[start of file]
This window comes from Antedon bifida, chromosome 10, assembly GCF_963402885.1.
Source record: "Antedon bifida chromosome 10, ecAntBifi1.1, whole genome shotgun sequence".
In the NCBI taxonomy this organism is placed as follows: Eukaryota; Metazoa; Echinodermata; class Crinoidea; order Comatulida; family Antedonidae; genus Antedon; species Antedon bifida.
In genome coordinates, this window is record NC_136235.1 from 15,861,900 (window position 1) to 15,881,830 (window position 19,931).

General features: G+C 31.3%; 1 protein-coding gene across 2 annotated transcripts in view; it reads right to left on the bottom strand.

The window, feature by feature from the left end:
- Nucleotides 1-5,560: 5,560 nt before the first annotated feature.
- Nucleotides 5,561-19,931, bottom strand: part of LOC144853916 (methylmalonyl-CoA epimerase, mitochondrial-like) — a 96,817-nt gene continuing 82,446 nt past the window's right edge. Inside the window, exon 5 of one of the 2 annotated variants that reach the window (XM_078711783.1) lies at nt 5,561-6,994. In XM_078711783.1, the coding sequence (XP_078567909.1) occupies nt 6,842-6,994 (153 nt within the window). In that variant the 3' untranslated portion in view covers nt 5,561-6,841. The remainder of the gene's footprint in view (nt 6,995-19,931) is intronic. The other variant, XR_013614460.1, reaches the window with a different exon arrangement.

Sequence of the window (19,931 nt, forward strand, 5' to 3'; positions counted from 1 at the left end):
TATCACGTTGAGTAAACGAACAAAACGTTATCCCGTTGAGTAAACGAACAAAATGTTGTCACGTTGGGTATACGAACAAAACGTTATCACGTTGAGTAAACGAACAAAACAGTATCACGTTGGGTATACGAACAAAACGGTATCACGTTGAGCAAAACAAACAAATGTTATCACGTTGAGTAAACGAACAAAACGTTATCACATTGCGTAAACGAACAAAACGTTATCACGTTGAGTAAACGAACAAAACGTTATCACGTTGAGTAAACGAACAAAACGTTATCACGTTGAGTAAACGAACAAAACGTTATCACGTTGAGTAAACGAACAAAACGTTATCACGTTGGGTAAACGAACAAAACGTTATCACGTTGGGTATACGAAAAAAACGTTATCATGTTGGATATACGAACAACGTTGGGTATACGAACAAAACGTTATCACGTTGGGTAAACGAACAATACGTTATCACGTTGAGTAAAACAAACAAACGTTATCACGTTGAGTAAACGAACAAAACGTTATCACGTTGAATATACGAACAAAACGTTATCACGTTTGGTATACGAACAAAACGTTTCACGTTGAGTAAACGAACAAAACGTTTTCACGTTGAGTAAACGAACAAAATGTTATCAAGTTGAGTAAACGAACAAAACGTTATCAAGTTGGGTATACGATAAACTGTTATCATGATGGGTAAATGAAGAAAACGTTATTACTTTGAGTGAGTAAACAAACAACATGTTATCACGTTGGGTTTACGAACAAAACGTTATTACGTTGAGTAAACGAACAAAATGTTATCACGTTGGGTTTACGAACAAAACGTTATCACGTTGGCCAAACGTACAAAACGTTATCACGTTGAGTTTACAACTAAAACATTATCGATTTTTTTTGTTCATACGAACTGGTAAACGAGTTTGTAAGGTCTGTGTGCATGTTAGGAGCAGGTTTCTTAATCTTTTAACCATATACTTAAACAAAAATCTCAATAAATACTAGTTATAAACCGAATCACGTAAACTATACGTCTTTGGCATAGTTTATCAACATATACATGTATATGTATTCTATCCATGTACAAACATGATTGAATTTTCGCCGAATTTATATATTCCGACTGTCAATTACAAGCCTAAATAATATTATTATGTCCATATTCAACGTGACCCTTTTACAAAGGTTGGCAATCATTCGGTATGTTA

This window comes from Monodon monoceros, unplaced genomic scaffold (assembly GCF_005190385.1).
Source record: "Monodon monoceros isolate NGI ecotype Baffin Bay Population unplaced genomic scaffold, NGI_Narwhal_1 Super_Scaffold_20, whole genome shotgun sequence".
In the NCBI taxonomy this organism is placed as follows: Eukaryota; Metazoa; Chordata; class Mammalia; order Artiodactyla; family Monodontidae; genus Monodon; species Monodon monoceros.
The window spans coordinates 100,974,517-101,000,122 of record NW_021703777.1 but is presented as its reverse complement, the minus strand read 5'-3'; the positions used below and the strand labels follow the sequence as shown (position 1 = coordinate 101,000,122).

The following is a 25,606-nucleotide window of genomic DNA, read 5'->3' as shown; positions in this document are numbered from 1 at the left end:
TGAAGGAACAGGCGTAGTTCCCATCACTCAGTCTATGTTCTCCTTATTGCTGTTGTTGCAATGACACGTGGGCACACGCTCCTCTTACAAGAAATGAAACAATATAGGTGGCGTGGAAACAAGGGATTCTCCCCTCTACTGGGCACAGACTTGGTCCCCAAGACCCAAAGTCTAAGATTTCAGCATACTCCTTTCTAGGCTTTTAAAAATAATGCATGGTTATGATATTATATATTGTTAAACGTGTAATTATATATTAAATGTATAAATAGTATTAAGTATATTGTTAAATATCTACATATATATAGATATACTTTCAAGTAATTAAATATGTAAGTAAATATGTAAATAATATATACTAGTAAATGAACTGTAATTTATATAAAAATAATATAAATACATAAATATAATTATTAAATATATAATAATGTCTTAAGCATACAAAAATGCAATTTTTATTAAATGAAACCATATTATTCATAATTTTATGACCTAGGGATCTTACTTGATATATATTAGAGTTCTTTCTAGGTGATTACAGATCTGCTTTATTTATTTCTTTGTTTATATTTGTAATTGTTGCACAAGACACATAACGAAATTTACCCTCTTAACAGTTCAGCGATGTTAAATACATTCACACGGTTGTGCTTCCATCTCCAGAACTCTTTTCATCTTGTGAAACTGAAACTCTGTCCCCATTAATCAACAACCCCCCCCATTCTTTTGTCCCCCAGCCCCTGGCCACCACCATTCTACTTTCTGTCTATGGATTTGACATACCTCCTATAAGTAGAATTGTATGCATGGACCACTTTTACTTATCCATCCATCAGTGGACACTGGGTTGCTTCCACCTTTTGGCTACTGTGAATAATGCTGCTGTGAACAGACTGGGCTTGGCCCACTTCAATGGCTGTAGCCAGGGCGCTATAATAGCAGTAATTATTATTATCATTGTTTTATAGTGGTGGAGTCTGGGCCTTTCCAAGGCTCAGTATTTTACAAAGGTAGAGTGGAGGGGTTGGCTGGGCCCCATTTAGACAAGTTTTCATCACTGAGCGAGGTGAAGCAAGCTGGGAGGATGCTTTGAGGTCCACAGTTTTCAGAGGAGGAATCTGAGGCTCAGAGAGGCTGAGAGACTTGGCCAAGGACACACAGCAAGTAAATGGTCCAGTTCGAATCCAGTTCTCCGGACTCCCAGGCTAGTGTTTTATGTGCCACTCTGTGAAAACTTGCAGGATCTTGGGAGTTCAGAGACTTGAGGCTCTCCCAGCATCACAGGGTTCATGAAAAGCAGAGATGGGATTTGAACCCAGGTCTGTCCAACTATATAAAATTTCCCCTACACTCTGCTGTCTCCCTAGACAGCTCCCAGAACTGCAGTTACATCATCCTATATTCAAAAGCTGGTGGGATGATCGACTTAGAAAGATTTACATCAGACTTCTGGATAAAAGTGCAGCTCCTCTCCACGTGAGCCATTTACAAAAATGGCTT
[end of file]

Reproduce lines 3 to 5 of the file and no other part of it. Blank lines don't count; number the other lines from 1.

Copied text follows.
In the NCBI taxonomy this organism is placed as follows: Eukaryota; Metazoa; Echinodermata; class Crinoidea; order Comatulida; family Antedonidae; genus Antedon; species Antedon bifida.
In genome coordinates, this window is record NC_136235.1 from 15,861,900 (window position 1) to 15,881,830 (window position 19,931).

General features: G+C 31.3%; 1 protein-coding gene across 2 annotated transcripts in view; it reads right to left on the bottom strand.